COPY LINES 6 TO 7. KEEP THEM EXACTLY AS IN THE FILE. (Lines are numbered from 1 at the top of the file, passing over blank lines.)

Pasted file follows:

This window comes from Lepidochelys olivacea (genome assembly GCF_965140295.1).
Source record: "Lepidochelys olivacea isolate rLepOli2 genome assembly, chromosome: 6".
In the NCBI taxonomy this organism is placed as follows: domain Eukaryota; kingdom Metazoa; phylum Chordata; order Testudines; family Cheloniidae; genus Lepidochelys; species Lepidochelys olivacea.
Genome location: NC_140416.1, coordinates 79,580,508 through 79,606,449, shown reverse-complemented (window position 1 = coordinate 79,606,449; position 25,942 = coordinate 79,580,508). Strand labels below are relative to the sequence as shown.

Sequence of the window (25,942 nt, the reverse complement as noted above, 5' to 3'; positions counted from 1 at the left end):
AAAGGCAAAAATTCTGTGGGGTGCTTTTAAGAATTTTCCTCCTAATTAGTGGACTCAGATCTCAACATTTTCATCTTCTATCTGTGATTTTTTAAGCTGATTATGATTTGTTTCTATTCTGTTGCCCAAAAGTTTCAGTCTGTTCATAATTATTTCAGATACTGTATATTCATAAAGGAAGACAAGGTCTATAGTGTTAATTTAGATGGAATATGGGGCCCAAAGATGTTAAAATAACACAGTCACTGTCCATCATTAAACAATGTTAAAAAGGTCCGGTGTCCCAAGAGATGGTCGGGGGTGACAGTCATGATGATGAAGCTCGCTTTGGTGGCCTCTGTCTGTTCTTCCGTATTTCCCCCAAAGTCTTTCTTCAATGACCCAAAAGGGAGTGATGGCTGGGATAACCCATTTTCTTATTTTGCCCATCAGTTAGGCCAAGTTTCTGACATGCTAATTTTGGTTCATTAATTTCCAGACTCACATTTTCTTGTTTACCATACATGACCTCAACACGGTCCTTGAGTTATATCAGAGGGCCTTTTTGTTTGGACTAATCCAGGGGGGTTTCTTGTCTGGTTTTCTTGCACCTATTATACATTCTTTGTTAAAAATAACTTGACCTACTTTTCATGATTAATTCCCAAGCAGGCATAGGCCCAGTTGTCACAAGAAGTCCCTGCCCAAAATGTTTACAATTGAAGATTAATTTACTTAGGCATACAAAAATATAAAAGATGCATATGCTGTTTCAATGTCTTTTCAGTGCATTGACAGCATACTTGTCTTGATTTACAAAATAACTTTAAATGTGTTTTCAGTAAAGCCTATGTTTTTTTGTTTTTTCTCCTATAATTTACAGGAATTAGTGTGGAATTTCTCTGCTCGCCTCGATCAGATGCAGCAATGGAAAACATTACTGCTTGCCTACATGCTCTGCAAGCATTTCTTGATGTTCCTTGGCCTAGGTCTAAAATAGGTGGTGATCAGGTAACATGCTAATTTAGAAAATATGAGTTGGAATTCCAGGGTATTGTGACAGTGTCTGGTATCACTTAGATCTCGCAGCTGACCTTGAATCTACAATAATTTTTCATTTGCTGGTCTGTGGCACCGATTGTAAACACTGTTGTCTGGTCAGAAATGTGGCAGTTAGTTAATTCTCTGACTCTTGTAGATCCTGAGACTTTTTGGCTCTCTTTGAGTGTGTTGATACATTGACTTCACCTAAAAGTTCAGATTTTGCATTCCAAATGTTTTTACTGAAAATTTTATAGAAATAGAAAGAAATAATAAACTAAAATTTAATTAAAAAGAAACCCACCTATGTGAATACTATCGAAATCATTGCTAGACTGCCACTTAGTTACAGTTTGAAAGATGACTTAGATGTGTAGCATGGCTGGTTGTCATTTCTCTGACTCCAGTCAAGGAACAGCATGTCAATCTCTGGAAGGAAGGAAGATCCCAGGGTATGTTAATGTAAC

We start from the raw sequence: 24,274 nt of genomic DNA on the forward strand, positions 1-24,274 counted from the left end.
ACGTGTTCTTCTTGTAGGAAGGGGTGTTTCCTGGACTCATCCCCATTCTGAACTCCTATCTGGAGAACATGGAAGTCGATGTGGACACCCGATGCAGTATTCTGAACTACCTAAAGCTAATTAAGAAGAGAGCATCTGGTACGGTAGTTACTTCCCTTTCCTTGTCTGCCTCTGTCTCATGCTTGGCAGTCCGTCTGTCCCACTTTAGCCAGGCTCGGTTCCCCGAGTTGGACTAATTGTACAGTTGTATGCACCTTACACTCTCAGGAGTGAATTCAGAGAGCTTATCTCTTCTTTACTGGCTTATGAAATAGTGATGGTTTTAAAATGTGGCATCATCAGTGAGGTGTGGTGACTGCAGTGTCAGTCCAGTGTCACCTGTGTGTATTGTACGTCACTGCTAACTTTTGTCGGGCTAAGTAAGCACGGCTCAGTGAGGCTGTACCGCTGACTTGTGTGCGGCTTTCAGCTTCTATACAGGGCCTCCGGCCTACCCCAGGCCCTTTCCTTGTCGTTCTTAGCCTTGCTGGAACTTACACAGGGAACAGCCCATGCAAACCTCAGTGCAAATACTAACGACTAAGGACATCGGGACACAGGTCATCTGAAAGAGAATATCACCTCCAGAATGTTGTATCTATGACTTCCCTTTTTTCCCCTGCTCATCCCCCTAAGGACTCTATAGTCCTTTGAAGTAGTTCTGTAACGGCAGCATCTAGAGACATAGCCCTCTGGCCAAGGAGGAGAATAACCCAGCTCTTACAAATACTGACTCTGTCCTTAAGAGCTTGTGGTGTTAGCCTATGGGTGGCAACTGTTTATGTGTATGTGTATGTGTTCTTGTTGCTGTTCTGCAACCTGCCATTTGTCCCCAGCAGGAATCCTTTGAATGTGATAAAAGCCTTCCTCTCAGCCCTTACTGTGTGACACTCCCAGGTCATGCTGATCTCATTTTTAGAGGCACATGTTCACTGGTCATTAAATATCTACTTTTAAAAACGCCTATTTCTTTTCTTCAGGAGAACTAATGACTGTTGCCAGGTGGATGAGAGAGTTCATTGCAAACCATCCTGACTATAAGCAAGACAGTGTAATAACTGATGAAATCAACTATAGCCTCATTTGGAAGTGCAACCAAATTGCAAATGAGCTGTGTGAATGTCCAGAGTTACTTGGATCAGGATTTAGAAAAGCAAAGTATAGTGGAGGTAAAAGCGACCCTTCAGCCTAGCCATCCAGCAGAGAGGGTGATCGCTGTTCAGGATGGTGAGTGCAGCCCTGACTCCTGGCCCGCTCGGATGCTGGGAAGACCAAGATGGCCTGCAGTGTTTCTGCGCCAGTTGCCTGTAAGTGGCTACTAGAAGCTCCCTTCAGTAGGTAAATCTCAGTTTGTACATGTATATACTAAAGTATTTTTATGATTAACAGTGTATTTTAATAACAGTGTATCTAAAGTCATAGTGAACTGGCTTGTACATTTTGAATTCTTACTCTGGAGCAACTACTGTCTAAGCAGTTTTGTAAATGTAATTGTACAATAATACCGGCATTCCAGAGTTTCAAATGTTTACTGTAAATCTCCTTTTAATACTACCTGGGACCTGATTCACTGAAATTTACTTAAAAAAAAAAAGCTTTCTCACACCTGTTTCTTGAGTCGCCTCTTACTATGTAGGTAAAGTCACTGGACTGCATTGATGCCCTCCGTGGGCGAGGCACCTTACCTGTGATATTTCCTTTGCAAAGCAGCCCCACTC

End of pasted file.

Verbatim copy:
AAAGGCAAAAATTCTGTGGGGTGCTTTTAAGAATTTTCCTCCTAATTAGTGGACTCAGATCTCAACATTTTCATCTTCTATCTGTGATTTTTTAAGCTGATTATGATTTGTTTCTATTCTGTTGCCCAAAAGTTTCAGTCTGTTCATAATTATTTCAGATACTGTATATTCATAAAGGAAGACAAGGTCTATAGTGTTAATTTAGATGGAATATGGGGCCCAAAGATGTTAAAATAACACAGTCACTGTCCATCATTAAACAATGTTAAAAAGGTCCGGTGTCCCAAGAGATGGTCGGGGGTGACAGTCATGATGATGAAGCTCGCTTTGGTGGCCTCTGTCTGTTCTTCCGTATTTCCCCCAAAGTCTTTCTTCAATGACCCAAAAGGGAGTGATGGCTGGGATAACCCATTTTCTTATTTTGCCCATCAGTTAGGCCAAGTTTCTGACATGCTAATTTTGGTTCATTAATTTCCAGACTCACATTTTCTTGTTTACCATACATGACCTCAACACGGTCCTTGAGTTATATCAGAGGGCCTTTTTGTTTGGACTAATCCAGGGGGGTTTCTTGTCTGGTTTTCTTGCACCTATTATACATTCTTTGTTAAAAATAACTTGACCTACTTTTCATGATTAATTCCCAAGCAGGCATAGGCCCAGTTGTCACAAGAAGTCCCTGCCCAAAATGTTTACAATTGAAGATTAATTTACTTAGGCATACAAAAATATAAAAGATGCATATGCTGTTTCAATGTCTTTTCAGTGCATTGACAGCATACTTGTCTTGATTTACAAAATAACTTTAAATGTGTTTTCAGTAAAGCCTATGTTTTTTTGTTTTTTCTCCTATAATTTACAGGAATTAGTGTGGAATTTCTCTGCTCGCCTCGATCAGATGCAGCAATGGAAAACATTACTGCTTGCCTACATGCTCTGCAAGCATTTCTTGATGTTCCTTGGCCTAGGTCTAAAATAGGTGGTGATCAGGTAACATGCTAATTTAGAAAATATGAGTTGGAATTCCAGGGTATTGTGACAGTGTCTGGTATCACTTAGATCTCGCAGCTGACCTTGAATCTACAATAATTTTTCATTTGCTGGTCTGTGGCACCGATTGTAAACACTGTTGTCTGGTCAGAAATGTGGCAGTTAGTTAATTCTCTGACTCTTGTAGATCCTGAGACTTTTTGGCTCTCTTTGAGTGTGTTGATACATTGACTTCACCTAAAAGTTCAGATTTTGCATTCCAAATGTTTTTACTGAAAATTTTATAGAAATAGAAAGAAATAATAAACTAAAATTTAATTAAAAAGAAACCCACCTATGTGAATACTATCGAAATCATTGCTAGACTGCCACTTAGTTACAGTTTGAAAGATGACTTAGATGTGTAGCATGGCTGGTTGTCATTTCTCTGACTCCAGTCAAGGAACAGCATGTCAATCTCTGGAAGGAAGGAAGATCCCAGGGTATGTTAATGTAAC

We start from the raw sequence: 24,274 nt of genomic DNA on the forward strand, positions 1-24,274 counted from the left end.